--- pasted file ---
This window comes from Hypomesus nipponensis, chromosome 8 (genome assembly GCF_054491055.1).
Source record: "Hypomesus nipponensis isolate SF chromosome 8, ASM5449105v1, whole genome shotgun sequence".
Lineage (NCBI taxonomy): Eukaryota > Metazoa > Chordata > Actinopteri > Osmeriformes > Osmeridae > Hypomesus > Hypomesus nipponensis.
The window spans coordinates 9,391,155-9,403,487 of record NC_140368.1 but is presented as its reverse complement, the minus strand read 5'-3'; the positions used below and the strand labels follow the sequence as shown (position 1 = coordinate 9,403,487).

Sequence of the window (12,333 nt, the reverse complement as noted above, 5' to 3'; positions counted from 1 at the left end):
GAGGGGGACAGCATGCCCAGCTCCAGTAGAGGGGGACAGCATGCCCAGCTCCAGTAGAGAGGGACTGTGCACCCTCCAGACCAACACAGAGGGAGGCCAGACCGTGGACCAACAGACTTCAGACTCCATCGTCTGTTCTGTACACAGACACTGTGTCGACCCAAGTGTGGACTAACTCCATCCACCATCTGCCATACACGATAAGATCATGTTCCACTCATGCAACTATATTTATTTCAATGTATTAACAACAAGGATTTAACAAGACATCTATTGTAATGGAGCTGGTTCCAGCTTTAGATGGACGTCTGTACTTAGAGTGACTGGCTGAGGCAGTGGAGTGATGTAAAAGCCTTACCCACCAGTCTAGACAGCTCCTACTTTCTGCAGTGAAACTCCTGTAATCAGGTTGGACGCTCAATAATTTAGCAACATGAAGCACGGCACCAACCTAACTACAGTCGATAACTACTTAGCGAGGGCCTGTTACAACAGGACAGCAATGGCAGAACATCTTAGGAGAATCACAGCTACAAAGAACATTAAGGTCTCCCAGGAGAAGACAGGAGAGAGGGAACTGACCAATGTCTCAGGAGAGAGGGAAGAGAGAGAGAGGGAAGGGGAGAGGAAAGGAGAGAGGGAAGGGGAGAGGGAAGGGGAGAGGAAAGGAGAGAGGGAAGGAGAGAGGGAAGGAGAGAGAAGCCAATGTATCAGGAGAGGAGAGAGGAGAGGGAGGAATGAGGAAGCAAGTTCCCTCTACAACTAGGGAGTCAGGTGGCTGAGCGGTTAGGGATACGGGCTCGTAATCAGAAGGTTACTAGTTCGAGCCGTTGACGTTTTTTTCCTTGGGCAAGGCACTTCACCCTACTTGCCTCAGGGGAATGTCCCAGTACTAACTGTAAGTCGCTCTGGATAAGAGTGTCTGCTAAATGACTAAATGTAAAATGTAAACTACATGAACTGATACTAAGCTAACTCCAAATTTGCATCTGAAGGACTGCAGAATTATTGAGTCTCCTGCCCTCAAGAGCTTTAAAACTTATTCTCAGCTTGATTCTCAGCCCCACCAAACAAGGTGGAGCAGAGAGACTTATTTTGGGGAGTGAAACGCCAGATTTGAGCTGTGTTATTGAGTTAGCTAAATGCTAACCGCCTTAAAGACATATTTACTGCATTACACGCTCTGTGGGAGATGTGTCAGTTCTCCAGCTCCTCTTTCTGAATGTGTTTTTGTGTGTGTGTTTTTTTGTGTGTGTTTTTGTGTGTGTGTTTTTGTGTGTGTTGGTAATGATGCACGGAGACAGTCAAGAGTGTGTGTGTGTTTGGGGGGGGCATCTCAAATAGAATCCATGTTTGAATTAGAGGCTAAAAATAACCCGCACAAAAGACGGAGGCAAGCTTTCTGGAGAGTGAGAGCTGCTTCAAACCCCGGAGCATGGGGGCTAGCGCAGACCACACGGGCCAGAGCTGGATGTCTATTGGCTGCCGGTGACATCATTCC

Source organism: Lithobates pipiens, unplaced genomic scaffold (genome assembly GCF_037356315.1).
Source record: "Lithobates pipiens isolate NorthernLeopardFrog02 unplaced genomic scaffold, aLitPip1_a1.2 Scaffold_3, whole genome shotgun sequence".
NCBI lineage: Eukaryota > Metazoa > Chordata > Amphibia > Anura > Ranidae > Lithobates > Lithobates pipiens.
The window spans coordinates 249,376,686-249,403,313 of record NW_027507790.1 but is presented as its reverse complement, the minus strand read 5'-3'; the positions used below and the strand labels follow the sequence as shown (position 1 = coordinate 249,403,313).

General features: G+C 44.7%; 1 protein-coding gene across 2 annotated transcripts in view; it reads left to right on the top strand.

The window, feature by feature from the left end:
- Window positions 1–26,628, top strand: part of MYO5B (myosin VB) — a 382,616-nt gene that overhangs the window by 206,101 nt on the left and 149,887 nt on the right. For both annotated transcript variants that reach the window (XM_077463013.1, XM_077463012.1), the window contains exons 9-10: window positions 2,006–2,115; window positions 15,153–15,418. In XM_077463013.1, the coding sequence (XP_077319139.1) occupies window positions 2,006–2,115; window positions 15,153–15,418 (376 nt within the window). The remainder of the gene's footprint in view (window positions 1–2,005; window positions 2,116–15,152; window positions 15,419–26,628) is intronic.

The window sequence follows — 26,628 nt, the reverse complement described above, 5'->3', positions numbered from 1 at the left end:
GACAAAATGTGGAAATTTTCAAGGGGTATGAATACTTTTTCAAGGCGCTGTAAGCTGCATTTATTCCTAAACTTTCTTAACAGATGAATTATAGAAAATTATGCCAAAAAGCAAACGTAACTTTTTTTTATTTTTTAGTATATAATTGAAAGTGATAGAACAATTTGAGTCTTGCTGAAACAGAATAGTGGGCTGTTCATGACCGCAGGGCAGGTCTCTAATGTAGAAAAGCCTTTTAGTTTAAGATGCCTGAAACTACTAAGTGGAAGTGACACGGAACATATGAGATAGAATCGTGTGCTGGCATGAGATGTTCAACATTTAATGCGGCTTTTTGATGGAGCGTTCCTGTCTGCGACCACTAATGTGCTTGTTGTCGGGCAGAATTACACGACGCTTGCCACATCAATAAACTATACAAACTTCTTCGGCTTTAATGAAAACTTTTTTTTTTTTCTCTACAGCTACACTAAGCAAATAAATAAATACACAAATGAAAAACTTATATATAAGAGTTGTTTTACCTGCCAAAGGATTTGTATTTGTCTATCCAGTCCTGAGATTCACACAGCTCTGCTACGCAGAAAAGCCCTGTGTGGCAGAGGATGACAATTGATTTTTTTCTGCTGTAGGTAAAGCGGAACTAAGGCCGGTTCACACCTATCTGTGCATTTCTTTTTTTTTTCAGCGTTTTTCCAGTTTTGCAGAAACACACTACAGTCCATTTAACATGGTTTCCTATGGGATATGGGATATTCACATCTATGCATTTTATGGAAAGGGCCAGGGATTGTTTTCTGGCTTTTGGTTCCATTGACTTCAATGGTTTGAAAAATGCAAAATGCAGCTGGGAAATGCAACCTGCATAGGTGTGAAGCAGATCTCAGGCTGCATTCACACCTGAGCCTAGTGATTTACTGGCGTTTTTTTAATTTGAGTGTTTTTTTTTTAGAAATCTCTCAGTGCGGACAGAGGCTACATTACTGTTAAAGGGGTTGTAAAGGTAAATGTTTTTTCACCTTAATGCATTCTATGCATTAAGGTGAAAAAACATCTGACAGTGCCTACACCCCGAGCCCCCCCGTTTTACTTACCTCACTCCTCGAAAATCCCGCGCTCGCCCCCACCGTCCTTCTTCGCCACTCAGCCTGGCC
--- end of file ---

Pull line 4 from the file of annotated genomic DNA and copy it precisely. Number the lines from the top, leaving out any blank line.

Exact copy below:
The window spans coordinates 9,391,155-9,403,487 of record NC_140368.1 but is presented as its reverse complement, the minus strand read 5'-3'; the positions used below and the strand labels follow the sequence as shown (position 1 = coordinate 9,403,487).